In the story, it touts the potential benefits of this:
"Imagine bypassing Google because you knew you could go to 'restaurants.sydney' or 'bars.sydney' and find every restaurant and bar listed on those sites. You would imagine our reliance upon Google to walk through this labyrinth is diminished"Well, pardon me for not necessarily seeing this as a benefit. Of course, I don't weep for the future of Google, nor of any of the other tendrils of Skynet who look to suck revenue from the ether and eventually doom us to a cyborg rising. Rather I am concerned that along with the fight over net neutrality and the 1984s of national filters and firewalls, this is one more step towards the brand-driven Internet whereby corporations and governments subtly manipulate information to their own advantage.
Now I know that this happens already, but that companies have to pay for the privilege. By paying for sponsored search results or other nefarious activities to boost page rankings and such. But at least there is the chance of serendipitously running across information which is useful or interesting. At the moment, if I type a word into the URL bar of my browser I get redirected to Google (which is customizable) and a host of information comes up. Similar to the example cited above, Sydney, links for restaurants, the airport, the Universities, the Opera House are presented to me. I can click on them or ignore them. I can go forward a couple of pages and find all sorts of other things.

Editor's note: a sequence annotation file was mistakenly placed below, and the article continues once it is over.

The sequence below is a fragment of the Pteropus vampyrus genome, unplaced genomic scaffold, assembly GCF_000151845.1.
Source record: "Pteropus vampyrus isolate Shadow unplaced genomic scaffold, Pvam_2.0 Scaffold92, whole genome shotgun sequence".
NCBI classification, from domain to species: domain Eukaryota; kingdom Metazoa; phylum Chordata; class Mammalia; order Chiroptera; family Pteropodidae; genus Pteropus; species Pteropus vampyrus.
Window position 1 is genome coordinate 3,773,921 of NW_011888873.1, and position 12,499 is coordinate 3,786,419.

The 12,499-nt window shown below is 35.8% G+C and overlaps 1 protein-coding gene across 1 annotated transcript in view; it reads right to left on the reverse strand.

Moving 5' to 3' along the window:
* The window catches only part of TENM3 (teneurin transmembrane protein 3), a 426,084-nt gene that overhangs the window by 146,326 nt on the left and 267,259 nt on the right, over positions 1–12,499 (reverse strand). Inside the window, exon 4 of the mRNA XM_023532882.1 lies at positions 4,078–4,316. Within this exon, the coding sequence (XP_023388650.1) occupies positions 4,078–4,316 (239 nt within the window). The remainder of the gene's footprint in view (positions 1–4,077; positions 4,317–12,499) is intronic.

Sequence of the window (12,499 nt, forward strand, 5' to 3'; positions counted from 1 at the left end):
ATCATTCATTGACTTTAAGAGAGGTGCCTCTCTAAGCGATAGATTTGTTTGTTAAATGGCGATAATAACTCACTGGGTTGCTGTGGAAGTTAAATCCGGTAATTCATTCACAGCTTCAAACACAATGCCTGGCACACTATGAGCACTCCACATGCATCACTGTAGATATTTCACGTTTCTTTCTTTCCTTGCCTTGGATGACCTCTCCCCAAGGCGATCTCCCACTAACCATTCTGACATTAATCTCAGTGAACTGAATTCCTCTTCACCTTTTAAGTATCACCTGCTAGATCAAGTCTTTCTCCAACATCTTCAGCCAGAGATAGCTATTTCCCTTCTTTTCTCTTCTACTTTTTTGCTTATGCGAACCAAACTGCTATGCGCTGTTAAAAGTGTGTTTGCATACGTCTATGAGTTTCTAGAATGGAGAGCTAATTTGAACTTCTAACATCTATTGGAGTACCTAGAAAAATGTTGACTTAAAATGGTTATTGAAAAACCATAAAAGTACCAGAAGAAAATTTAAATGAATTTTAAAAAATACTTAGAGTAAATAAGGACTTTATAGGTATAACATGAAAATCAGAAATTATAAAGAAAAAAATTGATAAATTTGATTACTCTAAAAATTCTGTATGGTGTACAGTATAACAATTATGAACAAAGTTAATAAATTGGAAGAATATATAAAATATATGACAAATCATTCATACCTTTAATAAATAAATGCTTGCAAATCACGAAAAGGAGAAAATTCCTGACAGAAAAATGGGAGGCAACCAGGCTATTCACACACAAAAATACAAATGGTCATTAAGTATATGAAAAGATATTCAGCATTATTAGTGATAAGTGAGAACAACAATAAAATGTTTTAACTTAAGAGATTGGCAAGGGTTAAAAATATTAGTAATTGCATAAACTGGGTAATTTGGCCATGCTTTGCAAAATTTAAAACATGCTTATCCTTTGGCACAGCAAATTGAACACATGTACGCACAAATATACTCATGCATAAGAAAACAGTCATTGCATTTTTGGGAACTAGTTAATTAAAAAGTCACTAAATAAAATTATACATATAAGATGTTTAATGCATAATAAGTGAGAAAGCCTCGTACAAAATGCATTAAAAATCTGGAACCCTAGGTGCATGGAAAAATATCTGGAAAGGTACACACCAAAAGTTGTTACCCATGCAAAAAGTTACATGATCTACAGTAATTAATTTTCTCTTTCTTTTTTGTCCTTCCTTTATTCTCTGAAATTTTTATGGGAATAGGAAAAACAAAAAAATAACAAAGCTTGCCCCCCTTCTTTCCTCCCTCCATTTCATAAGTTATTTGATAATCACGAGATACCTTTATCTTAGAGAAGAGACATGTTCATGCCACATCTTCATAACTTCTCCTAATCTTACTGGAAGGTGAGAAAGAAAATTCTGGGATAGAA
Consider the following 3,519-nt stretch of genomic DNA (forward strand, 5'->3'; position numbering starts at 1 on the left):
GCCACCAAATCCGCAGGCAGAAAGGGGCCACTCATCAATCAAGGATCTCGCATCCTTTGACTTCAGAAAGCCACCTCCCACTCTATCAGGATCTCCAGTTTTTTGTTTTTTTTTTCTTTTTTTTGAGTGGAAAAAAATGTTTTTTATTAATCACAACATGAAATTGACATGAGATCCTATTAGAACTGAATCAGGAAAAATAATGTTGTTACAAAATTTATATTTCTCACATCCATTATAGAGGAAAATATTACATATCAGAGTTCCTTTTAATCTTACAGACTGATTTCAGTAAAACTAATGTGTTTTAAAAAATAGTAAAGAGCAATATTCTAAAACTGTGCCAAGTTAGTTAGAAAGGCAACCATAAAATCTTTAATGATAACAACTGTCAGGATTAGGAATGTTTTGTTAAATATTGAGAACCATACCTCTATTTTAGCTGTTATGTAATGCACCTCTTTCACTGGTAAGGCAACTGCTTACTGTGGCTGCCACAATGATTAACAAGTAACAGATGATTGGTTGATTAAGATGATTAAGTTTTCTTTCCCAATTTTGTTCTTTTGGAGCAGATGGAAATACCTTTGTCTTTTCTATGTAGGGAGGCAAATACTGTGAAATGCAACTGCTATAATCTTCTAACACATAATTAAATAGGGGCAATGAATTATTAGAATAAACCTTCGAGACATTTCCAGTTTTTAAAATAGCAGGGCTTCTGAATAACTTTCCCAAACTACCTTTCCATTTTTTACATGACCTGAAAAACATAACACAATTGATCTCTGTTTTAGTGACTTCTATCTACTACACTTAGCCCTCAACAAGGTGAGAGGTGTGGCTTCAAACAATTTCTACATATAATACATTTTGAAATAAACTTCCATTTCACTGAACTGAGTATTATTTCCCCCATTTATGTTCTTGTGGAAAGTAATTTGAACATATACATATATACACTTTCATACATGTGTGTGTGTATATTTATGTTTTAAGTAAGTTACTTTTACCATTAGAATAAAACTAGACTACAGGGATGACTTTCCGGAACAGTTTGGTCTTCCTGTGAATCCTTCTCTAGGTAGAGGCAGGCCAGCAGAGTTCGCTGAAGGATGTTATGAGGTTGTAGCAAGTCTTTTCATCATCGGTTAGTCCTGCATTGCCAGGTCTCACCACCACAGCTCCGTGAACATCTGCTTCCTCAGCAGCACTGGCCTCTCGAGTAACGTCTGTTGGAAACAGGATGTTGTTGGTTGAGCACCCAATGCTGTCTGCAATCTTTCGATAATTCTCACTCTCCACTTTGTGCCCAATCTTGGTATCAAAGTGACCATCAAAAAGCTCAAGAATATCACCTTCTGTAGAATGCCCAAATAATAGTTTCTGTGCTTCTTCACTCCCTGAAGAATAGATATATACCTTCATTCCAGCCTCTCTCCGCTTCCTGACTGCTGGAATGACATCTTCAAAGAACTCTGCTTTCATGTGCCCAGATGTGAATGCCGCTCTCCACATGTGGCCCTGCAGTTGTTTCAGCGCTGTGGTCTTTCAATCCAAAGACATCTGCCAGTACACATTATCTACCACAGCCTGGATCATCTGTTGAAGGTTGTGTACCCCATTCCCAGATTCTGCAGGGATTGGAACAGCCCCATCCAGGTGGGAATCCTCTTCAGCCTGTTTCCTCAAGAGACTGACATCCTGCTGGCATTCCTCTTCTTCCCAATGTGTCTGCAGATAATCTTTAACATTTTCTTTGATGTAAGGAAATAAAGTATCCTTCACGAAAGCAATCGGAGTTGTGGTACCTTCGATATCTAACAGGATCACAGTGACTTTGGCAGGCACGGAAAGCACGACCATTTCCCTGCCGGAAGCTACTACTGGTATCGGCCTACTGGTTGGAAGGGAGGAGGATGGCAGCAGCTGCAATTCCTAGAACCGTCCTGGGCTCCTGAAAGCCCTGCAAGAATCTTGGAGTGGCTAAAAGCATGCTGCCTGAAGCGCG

Now I realise that this is the illusion of serendipity. Complex algorithms decide which links will be presented for my approval. However, if someone (likely a government entity in the case of Sydney or a corporation in the case of MacDonalds) owns "dot.sydney", when I type in Sydney, I will be redirected to where that organization chooses. The owner of "dot.sydney" may auction off the domain "hotels.sydney" to a particular chain of hotels. In the great new world of bypassing the search engine envisage by the commenter in the article, how exactly does this benefit the user? By reducing choice? By forcing companies to register domains not just in "dot.com", "dot.net", and "dot.org", but to pay for domains in "dot.sydney", "dot.melbourne", "dot.queensland" and "dot.victoria" too?
Forgive me for being skeptical that this innovation is anything more than a way for whoever can afford $US185,000 (to "prevent frivolous applications") from further commoditizing the Internet for their own gain. Only corporate entities and governments will be able to afford this. And they will use it to squash competition or to re-sell and make money themselves by creating monopolies on words and names.
It is always dangerous to try and predict what will result from a new technology (although strictly speaking this is not new technology, just new policy or politics). However, I don't see this necessarily making things better for consumers or for users, although I would be happy if it did. I can see how someone with a lazy $US185,000 can profit from it though. And after all, isn't that what the Internet is all about these days?